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Behaviour Curriculum

Our behaviour curriculum

The intent of our behaviour curriculum is to ensure children have been taught ‘how things are done’ in school, the local community and the wider world.

Across our Federation, we are constantly seeking opportunities to support our children’s behaviour both in and outside of school.

In establishing our behaviour curriculum we considered:

  • How our behavioural standards reflect our school’s values
  • What successful behaviour looks like in our school and how we share this with key stakeholders
  • How we use routines and habits to reinforce and teach expected behaviours
  • How we adjust the standards and routines for pupils with additional needs

At the beginning of every academic year, each class creates a list of up to five rules. These rules highlighting the expected behaviour in class in a positive way. The rules might include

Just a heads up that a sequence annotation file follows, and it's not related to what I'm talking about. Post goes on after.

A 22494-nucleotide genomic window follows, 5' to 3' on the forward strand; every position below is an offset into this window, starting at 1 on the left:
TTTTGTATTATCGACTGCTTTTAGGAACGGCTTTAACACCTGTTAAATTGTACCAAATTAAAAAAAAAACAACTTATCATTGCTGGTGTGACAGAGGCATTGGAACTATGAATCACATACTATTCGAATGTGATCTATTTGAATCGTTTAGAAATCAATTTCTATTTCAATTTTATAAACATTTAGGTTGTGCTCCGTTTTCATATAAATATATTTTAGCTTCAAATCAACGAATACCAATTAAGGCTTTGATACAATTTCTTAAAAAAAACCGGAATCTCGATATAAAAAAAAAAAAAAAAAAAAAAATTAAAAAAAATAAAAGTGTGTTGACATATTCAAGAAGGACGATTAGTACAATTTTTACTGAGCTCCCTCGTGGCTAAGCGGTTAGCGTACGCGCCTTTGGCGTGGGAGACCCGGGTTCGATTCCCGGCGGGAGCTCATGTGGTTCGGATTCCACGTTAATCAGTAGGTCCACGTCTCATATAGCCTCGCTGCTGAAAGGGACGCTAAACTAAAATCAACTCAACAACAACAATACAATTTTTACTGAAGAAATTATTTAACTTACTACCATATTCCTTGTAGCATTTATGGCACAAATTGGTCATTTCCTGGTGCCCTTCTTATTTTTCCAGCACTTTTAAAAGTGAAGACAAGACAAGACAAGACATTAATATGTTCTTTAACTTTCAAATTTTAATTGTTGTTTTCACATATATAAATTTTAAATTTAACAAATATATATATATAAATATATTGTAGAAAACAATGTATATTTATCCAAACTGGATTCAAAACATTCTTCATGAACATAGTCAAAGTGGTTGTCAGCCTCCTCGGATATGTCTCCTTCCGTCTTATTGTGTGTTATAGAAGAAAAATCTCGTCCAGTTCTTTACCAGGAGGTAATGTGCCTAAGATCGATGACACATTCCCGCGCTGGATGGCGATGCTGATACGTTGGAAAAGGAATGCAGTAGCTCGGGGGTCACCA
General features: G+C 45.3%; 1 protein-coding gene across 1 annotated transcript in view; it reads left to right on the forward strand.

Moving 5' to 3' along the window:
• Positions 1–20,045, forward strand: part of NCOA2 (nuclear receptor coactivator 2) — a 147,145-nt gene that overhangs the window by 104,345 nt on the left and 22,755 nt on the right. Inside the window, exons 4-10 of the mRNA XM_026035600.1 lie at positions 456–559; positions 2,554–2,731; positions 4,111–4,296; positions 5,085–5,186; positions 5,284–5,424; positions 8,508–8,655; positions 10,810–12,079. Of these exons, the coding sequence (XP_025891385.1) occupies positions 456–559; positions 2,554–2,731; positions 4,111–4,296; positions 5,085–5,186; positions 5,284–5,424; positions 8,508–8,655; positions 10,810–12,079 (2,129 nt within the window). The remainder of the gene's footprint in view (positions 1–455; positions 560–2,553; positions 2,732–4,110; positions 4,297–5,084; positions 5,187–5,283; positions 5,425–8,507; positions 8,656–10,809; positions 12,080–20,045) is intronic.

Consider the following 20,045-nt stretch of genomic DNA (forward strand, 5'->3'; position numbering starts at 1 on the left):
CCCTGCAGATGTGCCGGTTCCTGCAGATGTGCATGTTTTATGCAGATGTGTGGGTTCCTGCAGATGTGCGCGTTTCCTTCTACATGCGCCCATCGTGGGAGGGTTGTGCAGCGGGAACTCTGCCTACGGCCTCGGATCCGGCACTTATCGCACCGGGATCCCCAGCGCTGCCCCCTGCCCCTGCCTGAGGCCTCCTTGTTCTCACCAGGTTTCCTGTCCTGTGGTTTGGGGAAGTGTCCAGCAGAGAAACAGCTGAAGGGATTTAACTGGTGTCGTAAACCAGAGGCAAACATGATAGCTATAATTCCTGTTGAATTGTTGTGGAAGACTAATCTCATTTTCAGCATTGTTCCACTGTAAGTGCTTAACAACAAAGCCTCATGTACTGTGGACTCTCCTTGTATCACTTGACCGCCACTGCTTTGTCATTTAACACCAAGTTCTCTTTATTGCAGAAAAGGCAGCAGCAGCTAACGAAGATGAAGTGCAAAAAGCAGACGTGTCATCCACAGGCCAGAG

• listening to each other respectfully,
  • being honest at all times,
  • tidy up after yourself,
  • be kind to others,
  • complete your work to the best of your ability.

The class then decide on a number of rewards that can be access if the rules have been followed well in a lesson, The rewards may include five minutes drawing in their ‘doodle books’, extra play time or time on a laptop.

Our behaviour curriculum also teaches children that there are consequences if the rules are not followed – for example a reduction in playtime, or completion of work not done before having the privilege of choosing their learning in CCL.

Following a recent parental survey, over 95% of parents indicated they believe behaviour in school is good.


The children have an opportunity to ask questions and try on PC Hunt’s Hat.

Enhancing the behaviour curriculum

Opportunities that enhance out safeguarding and the national curriculum include working closely with our PCSOs, PC Hunt.

PC Hunt comes into school to speak to the children about issues that mat worry them or potentially impact on them as they move to high school and beyond. Here we see PC hunt talking to the children about the dangers of knife crime.

Question and answer time